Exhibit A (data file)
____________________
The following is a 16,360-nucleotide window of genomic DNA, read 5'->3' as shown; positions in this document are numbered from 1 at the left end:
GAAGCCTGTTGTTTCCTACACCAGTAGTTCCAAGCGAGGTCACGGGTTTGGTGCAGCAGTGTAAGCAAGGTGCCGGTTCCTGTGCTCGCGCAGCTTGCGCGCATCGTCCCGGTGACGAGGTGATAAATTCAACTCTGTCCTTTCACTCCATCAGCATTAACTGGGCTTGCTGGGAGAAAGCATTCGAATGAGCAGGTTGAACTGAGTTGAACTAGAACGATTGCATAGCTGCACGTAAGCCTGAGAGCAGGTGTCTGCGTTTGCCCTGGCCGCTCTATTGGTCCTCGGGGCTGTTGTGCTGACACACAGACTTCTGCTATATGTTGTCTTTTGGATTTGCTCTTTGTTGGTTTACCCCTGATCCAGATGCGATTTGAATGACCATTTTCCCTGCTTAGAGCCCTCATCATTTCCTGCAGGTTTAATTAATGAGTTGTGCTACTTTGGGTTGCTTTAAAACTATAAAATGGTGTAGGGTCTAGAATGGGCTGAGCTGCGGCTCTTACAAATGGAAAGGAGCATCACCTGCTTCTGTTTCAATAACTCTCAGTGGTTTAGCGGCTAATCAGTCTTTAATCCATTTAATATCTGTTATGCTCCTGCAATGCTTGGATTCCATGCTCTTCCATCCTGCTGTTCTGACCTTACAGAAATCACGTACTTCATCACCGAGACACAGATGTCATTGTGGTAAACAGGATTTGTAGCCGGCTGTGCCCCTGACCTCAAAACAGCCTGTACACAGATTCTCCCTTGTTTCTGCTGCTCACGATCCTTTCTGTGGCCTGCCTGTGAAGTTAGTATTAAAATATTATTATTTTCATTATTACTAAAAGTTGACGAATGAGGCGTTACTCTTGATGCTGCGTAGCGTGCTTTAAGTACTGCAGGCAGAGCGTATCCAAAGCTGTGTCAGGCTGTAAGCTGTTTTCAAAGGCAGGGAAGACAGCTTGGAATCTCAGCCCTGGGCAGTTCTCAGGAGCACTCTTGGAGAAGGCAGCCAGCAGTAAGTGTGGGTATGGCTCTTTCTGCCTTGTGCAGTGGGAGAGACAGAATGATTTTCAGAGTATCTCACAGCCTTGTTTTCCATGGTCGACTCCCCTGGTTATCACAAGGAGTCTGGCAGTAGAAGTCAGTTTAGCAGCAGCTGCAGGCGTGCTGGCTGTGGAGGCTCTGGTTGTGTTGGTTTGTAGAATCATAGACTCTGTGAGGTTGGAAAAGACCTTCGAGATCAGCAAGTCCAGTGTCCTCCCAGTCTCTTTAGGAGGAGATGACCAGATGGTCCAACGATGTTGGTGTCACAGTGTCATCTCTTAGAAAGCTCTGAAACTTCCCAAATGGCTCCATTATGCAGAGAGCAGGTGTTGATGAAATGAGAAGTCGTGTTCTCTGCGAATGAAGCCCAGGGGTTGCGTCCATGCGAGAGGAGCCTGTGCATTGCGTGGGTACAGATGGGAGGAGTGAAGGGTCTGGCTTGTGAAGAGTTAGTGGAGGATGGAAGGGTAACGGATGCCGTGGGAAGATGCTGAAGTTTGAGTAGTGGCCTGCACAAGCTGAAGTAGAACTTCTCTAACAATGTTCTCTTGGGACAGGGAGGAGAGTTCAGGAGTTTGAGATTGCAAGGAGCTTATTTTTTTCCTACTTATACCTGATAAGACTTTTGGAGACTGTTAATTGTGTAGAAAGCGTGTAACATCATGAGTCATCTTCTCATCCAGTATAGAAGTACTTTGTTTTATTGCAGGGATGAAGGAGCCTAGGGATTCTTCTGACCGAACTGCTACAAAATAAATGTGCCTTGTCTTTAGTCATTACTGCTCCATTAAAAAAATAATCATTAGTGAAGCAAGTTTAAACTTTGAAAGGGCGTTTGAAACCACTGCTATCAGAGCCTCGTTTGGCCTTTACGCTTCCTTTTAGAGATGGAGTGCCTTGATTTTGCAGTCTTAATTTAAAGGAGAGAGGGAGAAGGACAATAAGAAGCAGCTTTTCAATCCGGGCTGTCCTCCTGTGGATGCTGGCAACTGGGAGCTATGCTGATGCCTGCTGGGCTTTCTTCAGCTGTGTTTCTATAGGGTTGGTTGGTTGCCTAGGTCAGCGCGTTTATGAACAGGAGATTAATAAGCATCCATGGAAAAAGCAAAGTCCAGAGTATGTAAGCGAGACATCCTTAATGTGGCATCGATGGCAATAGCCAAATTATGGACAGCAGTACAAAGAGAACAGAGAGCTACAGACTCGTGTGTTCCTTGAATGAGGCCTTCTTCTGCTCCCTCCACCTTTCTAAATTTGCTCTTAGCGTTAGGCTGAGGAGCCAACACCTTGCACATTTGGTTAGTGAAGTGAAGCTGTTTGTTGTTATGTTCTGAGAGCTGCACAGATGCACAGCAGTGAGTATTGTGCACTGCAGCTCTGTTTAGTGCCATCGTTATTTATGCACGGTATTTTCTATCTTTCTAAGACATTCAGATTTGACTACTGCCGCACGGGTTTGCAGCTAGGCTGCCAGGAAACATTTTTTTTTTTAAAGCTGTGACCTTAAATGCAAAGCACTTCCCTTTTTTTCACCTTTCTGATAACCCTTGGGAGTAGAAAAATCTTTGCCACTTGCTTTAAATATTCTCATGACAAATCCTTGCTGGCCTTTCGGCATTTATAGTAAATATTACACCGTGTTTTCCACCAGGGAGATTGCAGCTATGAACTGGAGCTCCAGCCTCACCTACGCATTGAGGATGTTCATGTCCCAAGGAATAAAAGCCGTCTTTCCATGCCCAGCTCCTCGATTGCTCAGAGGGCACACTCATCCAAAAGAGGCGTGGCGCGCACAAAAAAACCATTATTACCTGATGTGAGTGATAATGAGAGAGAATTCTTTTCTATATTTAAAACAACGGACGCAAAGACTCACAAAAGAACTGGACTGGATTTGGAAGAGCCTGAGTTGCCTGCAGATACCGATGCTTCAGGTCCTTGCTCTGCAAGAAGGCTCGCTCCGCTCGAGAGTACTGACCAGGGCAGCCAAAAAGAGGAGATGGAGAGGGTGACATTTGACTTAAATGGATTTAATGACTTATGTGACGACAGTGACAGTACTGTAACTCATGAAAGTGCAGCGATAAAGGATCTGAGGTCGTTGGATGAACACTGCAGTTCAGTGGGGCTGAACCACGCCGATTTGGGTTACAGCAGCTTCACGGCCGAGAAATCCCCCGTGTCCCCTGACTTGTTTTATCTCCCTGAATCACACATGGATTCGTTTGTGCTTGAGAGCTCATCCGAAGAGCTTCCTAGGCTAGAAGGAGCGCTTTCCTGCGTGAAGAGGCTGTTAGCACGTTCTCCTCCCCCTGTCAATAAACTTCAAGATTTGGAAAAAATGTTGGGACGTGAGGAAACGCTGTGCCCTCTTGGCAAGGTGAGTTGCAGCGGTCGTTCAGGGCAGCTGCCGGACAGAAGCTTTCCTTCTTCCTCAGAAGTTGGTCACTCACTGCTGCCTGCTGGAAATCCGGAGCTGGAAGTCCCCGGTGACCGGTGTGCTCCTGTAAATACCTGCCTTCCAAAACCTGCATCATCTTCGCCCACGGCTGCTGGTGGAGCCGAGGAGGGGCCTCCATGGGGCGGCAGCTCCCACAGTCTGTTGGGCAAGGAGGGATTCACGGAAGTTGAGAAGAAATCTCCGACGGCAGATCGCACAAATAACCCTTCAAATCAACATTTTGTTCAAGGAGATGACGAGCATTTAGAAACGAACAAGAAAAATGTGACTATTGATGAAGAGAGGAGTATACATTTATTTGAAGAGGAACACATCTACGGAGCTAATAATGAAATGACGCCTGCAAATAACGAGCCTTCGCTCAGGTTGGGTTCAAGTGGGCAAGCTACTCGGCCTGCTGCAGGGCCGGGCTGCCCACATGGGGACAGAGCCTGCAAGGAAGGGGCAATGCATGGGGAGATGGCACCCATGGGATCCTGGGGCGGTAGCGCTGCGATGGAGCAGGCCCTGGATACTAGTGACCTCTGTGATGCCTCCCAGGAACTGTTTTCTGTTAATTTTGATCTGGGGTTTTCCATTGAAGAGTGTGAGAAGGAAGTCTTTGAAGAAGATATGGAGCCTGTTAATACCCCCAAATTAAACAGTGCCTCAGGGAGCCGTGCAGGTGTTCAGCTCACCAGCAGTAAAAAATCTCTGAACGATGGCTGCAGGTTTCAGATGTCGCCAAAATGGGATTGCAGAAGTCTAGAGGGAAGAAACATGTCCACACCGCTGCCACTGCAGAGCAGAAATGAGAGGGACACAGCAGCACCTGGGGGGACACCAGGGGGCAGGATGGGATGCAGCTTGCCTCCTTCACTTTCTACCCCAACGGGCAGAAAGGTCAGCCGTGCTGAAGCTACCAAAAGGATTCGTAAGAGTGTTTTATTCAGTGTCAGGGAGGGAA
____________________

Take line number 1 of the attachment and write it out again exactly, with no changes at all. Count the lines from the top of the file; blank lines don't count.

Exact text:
The following is a 16,360-nucleotide window of genomic DNA, read 5'->3' as shown; positions in this document are numbered from 1 at the left end: